Outlining the views of fund managers that he communicates with, Mr McLean says: “I spoke to a manager today about their new fund, which is a fixed income fund, and it won't just harvest credit and duration returns. This is important because a lot of my clients are increasing their fixed income allocation as they de-risk due to improved funding levels. With the current low yielding environment , it'd be hard for them to get a suitable return. So more quantitative funds that extract different sources of return is an overlooked area at the moment.”
This is an interesting counter narrative in a market characterised by bullishness about economic growth and cyclical opportunities, as developed economies begin to leave a year-long period of social distancing. Mr McLean is sceptical of continued high performance from growth stocks and this is reflected in the position he takes in his role, and that is taken by Spence & Partners on the whole.
He says: “Everyone has sort of jumped on the bandwagon that things can only go up. Things can't go up forever and we try and take a more balanced approach. We do have funds that try to capture these higher beta growth plays, but we also have some that are more defensive.”
Continuing his bubble-bursting of popular themes that have captured the imagination of asset management reporting, he is also dubious about the idea of a return to the value and the rise in active strategies following the vast increase of sustainable strategies across the industry.
With a hint of weariness, he explains: “People have said value has been overdue for a comeback for many years. We would prefer to leave it to the active managers, and stay within passive equities. We wouldn't allocate to value factor funds at this stage, though.”
When it comes to sustainability and active management, he believes that ESG has gained popularity, but that sustainable themes such as the global energy transition remain concentrated in specific industries and companies, preventing widespread appeal. While Spence & Partners would only invest in managers that consider ESG, they don't necessarily allocate to sustainable companies and themes. Meanwhile, active management remain expensive.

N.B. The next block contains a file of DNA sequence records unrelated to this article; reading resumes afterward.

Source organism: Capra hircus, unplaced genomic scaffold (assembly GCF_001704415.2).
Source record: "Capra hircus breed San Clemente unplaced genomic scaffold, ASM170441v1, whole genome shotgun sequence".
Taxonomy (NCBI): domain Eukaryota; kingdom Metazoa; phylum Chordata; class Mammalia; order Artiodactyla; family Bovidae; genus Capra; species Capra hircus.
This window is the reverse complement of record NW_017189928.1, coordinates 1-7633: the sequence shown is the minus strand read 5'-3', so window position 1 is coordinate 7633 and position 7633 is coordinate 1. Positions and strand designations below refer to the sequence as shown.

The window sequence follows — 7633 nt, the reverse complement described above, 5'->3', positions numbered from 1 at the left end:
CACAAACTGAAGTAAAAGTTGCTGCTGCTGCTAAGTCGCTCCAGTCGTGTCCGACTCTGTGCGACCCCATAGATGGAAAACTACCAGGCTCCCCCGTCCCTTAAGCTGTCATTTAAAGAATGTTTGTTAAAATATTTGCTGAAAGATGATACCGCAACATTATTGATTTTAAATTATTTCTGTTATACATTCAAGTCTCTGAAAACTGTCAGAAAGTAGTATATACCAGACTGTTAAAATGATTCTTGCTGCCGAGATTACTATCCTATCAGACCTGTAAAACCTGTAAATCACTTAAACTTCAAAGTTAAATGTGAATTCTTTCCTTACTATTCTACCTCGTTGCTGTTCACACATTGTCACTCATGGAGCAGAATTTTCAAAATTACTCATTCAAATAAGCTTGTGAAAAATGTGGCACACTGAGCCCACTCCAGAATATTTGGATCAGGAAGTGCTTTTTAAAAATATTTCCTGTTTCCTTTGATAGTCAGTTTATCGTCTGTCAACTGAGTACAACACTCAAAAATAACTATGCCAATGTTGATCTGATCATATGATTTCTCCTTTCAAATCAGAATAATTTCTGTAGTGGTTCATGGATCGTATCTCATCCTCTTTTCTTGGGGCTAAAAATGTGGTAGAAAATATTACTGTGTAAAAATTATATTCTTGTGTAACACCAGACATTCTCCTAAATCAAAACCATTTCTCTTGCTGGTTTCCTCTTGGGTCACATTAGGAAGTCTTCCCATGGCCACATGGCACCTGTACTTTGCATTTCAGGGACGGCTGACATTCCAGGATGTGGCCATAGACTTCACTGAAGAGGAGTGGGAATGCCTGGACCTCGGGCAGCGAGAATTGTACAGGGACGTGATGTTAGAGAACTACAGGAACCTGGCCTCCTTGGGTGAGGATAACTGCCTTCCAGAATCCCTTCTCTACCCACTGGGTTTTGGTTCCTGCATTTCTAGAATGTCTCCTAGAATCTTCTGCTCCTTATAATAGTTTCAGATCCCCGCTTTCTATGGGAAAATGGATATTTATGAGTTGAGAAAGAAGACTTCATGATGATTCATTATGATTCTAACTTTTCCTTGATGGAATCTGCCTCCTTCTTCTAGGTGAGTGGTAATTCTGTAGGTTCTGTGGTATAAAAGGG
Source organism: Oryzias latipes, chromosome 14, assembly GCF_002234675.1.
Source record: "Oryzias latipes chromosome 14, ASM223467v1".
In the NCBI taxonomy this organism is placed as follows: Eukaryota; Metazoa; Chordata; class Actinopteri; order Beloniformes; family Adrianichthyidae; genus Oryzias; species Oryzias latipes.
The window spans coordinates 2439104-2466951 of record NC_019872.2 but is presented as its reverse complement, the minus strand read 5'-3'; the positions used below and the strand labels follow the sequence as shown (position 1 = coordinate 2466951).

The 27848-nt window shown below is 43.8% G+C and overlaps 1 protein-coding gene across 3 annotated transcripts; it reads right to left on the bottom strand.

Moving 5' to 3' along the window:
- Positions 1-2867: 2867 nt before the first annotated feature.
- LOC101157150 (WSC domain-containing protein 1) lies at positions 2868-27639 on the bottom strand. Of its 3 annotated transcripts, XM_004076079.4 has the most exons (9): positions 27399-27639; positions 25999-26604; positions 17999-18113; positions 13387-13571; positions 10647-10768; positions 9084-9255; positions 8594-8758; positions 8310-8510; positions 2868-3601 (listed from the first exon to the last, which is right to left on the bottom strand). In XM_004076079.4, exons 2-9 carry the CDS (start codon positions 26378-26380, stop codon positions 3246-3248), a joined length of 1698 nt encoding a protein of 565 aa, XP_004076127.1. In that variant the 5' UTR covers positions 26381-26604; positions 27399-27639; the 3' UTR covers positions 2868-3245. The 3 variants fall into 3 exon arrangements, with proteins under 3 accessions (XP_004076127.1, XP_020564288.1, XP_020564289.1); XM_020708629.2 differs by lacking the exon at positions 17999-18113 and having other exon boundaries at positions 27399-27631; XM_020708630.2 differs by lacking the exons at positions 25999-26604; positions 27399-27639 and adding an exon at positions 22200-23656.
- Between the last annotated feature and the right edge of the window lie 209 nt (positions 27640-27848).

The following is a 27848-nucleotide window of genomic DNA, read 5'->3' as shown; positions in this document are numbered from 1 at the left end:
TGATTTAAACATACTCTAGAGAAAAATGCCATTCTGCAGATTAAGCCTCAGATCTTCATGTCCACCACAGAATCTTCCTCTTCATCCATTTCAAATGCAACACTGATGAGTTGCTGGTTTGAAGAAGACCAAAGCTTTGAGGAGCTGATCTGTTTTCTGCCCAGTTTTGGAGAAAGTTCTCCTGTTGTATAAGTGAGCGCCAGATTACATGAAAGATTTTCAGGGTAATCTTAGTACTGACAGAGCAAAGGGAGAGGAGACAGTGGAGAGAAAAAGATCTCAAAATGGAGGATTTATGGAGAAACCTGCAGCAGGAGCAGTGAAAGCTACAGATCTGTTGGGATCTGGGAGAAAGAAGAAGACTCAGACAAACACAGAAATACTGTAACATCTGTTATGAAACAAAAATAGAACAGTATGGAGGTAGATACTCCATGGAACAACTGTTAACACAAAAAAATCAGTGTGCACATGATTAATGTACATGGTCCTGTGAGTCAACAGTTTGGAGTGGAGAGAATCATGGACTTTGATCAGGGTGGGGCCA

He argues: “Passive funds with an ESG tilt do have tangible benefits – reduced carbon emissions are a good, easy example. I think it's a stepping stone on a client’s journey. Using ESG tilted funds is a good step, rather than changing from a passive fund into an active ESG mandate.”
This does not mean Mr McLean is unopposed to sustainability, and when questioned about the possibility of younger investors being more engage in ethical concerns of funds, he responds very positively, even if the shift can’t be observed closed pension schemes of older clients.
In his view, it was important that investment professionals engaged with issues concerning unethical business practices or questionable human rights records, a topic that will become increasingly important as greater asset flows pour into emerging markets.
He says: “We want managers to engage more with companies and policymakers to try and have change rather than to avoid a company or region altogether. We don't believe that exclusions are going to materially change things, you need to have a seat at the table.”
Brendan McLean is a contributor to SharingAlpha, and was interviewed by Fundeye as part of its series on the platform’s top fund managers and selectors.